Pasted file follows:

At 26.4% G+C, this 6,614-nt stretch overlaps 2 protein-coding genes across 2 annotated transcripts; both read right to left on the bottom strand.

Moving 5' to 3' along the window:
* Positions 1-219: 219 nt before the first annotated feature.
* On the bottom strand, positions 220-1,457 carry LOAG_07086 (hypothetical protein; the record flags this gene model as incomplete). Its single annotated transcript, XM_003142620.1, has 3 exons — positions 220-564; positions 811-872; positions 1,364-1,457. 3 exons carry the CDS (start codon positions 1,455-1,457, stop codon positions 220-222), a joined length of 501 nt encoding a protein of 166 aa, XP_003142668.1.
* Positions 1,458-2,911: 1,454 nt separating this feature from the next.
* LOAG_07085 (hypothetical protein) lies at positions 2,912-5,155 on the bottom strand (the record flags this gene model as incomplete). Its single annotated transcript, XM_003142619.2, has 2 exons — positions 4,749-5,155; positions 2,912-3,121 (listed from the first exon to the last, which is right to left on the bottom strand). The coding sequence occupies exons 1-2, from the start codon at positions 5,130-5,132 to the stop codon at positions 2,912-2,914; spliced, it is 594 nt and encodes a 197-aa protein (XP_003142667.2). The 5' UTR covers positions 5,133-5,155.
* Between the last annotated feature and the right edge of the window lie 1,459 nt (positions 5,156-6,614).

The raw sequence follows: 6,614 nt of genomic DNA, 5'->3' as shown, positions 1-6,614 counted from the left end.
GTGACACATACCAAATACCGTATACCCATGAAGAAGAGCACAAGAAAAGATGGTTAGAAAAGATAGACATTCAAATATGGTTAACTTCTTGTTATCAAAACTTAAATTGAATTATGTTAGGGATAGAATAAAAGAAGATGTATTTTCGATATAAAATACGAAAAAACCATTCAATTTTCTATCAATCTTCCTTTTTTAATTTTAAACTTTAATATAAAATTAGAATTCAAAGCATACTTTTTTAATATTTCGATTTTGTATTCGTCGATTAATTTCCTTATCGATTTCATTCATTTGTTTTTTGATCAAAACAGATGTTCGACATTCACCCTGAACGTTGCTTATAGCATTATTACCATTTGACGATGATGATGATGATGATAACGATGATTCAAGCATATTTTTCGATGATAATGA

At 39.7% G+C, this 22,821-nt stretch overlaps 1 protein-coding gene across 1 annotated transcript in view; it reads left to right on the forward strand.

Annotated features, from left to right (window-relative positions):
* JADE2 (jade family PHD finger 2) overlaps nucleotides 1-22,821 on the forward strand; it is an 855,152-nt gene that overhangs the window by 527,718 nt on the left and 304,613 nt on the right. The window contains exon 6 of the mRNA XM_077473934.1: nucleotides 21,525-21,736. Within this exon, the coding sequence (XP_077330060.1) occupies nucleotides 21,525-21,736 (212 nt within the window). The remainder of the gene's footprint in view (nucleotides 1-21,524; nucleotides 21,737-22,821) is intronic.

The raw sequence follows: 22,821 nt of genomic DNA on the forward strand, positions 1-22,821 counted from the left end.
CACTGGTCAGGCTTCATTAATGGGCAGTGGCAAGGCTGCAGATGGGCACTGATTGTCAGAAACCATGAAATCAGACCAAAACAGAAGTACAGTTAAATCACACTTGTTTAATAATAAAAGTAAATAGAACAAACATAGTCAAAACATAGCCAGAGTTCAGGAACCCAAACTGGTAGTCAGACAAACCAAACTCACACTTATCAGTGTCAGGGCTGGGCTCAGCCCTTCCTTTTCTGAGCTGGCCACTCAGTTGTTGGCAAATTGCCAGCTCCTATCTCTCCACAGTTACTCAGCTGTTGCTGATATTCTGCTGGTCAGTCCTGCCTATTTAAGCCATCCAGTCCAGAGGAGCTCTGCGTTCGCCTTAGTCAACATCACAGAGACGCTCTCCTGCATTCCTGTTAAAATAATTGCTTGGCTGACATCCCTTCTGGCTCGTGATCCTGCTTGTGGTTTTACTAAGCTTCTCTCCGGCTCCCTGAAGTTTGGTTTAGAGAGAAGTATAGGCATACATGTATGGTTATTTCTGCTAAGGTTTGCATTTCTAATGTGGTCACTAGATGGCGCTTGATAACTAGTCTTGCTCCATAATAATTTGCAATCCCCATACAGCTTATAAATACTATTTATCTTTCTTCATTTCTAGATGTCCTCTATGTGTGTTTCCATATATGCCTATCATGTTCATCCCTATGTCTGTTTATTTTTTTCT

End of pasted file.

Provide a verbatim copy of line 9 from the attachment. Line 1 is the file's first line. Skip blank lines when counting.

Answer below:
GTGACACATACCAAATACCGTATACCCATGAAGAAGAGCACAAGAAAAGATGGTTAGAAAAGATAGACATTCAAATATGGTTAACTTCTTGTTATCAAAACTTAAATTGAATTATGTTAGGGATAGAATAAAAGAAGATGTATTTTCGATATAAAATACGAAAAAACCATTCAATTTTCTATCAATCTTCCTTTTTTAATTTTAAACTTTAATATAAAATTAGAATTCAAAGCATACTTTTTTAATATTTCGATTTTGTATTCGTCGATTAATTTCCTTATCGATTTCATTCATTTGTTTTTTGATCAAAACAGATGTTCGACATTCACCCTGAACGTTGCTTATAGCATTATTACCATTTGACGATGATGATGATGATGATAACGATGATTCAAGCATATTTTTCGATGATAATGA